What's So Eminent About Public Domain?

The copyright lobby makes a dubious case for IP protection


Pop Quiz: What do these two stories have in common?

  • A large pharmaceutical company announces plans to build a facility in Connecticut. In return, the city agrees to raze several dozen homes and businesses in an adjacent working-class neighborhood for redevelopment into high-rise condos, a five-star hotel, and private office buildings. When some of the residents don't want to sell, the city uses its power of eminent domain to force them out, citing increased tax revenues as a justification for the taking.
  • A computer science professor purchases a DVD at Best Buy. When he brings it home, he discovers that his computer, which runs the Linux operating system, isn't able to play it because Linux DVD-playing software isn't available in the United States. Fortunately, the software is available from a Hungarian website. He downloads it and watches his movie.


According to James V. DeLong, senior fellow at the Progress and Freedom Foundation (and a Reason contributing editor), that DVD player isn't just a piece of software. It's a "code cracking tool" that might make it possible (although not legal, of course) to engage in piracy. And allowing consumers to have such dangerous tools is akin to allowing local governments to seize their constituents' homes and businesses for the benefit of private developers.

That's what DeLong told Congress earlier this month at a hearing on the implications of the Supreme Court's Kelo v. New London decision, which allowed an eminent domain taking along the lines described above.

DeLong is not the only one exploiting the backlash against the Kelo decision to promote a dubious intellectual property agenda.

Consider the case of Google Print, an ambitious effort to create a full-text search engine of every book ever published. Google launched the project late last year with much fanfare. The project has the potential to replace yellowing card-catalogs and clumsy keyword-based library searches with a book search product as powerful and comprehensive as Google's search engine for the web.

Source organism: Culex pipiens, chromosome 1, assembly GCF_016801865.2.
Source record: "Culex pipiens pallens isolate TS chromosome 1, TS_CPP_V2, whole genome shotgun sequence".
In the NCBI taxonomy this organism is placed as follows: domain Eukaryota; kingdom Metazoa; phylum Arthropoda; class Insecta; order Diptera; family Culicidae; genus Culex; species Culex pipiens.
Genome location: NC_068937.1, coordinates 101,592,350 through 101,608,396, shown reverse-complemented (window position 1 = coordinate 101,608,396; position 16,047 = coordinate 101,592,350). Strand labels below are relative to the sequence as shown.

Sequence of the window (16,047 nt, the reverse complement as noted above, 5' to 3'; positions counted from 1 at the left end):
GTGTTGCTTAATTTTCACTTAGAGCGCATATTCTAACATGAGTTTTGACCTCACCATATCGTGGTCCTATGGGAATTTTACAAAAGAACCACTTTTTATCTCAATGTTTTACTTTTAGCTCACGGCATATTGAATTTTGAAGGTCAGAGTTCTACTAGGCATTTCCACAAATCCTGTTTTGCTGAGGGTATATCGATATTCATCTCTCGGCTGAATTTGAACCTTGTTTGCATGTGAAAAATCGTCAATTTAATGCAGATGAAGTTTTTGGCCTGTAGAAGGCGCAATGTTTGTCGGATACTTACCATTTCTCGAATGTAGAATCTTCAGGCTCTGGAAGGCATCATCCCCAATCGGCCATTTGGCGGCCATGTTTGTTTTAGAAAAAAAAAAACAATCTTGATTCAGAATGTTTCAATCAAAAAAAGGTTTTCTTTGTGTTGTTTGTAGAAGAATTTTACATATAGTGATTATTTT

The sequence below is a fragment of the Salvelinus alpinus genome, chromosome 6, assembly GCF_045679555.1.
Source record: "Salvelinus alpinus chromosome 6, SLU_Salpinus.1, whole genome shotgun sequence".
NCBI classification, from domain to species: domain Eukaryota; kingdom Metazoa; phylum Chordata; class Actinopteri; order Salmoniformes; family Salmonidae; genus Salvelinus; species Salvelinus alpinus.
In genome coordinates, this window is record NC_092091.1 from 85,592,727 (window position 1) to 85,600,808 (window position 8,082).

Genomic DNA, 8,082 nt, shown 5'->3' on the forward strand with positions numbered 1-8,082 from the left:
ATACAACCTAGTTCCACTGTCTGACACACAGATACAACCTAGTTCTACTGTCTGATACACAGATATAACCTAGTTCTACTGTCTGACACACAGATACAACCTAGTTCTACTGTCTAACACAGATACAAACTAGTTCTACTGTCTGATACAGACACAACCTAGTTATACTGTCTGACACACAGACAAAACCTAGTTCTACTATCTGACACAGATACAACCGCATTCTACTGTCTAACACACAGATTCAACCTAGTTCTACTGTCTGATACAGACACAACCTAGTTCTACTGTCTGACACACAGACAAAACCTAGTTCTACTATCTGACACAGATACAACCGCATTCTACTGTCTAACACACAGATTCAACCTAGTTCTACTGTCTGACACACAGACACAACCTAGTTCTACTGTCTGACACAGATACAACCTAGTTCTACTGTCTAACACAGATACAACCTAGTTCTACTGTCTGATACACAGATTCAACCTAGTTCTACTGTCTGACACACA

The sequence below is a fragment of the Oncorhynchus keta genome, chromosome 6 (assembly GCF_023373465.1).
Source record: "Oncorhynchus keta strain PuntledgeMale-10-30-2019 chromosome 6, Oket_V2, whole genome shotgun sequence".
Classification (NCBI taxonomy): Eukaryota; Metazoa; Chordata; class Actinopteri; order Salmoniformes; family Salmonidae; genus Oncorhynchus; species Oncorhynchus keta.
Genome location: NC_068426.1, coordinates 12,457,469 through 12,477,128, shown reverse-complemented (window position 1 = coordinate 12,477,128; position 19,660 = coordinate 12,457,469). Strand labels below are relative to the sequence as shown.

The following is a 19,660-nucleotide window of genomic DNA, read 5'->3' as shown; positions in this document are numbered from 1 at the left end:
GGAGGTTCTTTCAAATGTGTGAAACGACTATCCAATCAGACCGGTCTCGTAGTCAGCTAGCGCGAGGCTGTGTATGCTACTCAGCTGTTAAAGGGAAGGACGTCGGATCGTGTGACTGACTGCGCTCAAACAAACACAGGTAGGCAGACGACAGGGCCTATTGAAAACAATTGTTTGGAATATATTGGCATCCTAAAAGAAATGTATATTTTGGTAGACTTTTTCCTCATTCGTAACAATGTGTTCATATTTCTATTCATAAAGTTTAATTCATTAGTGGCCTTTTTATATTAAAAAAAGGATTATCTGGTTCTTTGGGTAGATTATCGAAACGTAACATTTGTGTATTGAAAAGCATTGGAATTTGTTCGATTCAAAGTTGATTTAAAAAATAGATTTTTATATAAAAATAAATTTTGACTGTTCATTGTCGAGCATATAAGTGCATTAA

But the publishing industry filed suit on October 19, claiming that the project amounts to theft of their property. In a letter published recently in The New York Times, Authors' Guild president Nick Taylor contended that Google is "exercising a renegade notion of eminent domain" when it scans publishers' books without their permission.

Or consider the newly formed Property Rights Alliance (a project of Grover Norquist's Americans for Tax Reform) which sponsored a panel at last month's State Policy Network meeting in which lobbyists from the movie and recording industries shared the podium with grassroots activists fighting eminent domain abuse. The Alliance's founding press release lamented that "recent Supreme Court decisions gutting physical and intellectual property rights have left little choice but to unify and organize."

That's strange, because there haven't been any recent Supreme Court decisions "gutting" intellectual property rights. Intellectual property holders scored a whopping 9-0 victory in MGM v. Grokster, which ruled the Grokster file-sharing service illegal. And copyright holders prevailed by a vote of 7-2 in the 2001 decision of New York Times v. Tasini, which dealt with the use of copyrighted material in online databases.

Or consider the 2003 case of Eldred v. Ashcroft, which asked whether Congress may retroactively lengthen copyright terms. In that case, such notorious socialists as Milton Friedman and Ronald Coase signed an amicus brief urging the court to strike down the extensions. And pinko rags such as The Wall Street Journal and The Economist criticized the extensions. But the Supreme Court still sided with copyright holders in a 7-2 decision.